What factors determine "Ownership" in IMF Programs?
The International Monetary Fund is a lender of last resort to countries that have looming economic crises. The IMF would lend to these countries, on the condition that the money will be used to restore balance in the system, and that macroeconomic objectives would be attained.
These "macroeconomic objectives" are not imposed, but rather, set in consultation with national authorities. Country authorities then commit, or own up to the objectives agreed by the two parties. Ownership is thus defined by the IMF as
"a willing assumption of responsibility for an agreed program of policies, by officials in a borrowing country who have the responsibility to formulate or carry out these policies, based on an understanding that the program is achievable and is in the country's own interest. (IMF, 2001)"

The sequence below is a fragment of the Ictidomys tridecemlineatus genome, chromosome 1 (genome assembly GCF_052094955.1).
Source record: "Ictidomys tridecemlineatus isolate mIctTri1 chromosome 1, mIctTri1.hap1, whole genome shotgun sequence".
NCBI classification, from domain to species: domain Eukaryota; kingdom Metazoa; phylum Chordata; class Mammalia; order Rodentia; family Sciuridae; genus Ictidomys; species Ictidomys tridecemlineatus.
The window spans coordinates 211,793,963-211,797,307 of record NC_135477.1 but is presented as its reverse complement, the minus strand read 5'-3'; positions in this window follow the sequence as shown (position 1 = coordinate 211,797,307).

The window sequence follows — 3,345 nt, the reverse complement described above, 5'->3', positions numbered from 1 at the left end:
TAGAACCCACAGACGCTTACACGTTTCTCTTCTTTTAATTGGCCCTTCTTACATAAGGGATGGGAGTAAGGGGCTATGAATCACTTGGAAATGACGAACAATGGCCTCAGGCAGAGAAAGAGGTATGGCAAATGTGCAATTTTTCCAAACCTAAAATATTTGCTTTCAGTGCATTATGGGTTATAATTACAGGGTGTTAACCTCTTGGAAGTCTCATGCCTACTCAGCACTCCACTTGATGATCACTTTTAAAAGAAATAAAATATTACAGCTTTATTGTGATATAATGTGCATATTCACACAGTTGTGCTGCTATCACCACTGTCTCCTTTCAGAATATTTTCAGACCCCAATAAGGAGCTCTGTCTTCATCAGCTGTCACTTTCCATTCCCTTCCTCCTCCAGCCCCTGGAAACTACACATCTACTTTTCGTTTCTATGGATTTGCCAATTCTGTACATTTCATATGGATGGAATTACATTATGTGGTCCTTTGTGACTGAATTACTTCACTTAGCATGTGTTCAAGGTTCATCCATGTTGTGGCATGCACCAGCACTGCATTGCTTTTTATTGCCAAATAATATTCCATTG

It has been observed, however, that the main reason for failure to repay IMF lending arrangements is that governments are not committed to fulfill the obligations that they themselves have set (Boughton 2003). It may be perhaps due to government instability, i.e. "it's the next administration's problem, let them deal with it!" and other factors in the political economy.
My goal is to validate this claim. Using a set of macroeconomic and political variables, what factors determine government commitment to fulfill to its obligations to the IMF?
I used logistic regression, random forest, and KNN. The results are in the Python Notebook.
IMF 2001. Strengthening Country Ownership in Fund-Supported Programs.
Boughton, James 2003. Who's in Charge? Ownership and Conditionality in IMF-Supported Programs.